We designed and implemented a digital flat-panel-based rotational X-ray coronary angiography technique hypothesizing that luminal disease could be identified with less radiation exposure and contrast usage compared to conventional angiography. Individuals scheduled for diagnostic coronary angiography were prospectively enrolled. In addition to conventional acquisitions in standard planes, subjects underwent one additional left coronary artery (LCA) or right coronary artery (RCA) rotational (spin) acquisition using a predefined trajectory. Radiation exposure and contrast volume were recorded for each run. Seventy-five subjects were enrolled. When compared with standard five-view cine acquisition, LCA spin angiography with one cranial and one caudal run resulted in 34.38% +/- 13.65% less radiation, 18.98% +/- 4.97% less contrast, and comparable assessment of stenosis severity. One spin acquisition compared with three standard cine acquisitions for RCA angiography resulted in 59.31% +/- 29.07% lower radiation, no significant change in contrast, and comparable assessment of stenosis severity. Rotational X-ray coronary angiography provides comparable visualization of coronary anatomy compared with traditional nonrotational coronary angiography with significantly less radiation exposure and contrast volume.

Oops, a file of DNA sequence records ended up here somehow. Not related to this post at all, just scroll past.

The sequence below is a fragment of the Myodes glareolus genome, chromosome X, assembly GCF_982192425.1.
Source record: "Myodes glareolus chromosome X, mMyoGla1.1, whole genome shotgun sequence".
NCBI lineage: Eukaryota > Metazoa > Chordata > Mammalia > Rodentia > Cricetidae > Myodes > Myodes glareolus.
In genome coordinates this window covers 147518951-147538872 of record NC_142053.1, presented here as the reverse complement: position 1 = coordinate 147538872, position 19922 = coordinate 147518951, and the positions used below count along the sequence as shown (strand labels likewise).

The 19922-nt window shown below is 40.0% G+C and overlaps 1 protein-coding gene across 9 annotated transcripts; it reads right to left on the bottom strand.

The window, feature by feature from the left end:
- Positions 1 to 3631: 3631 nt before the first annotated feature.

(c) 2004 Wiley-Liss, Inc.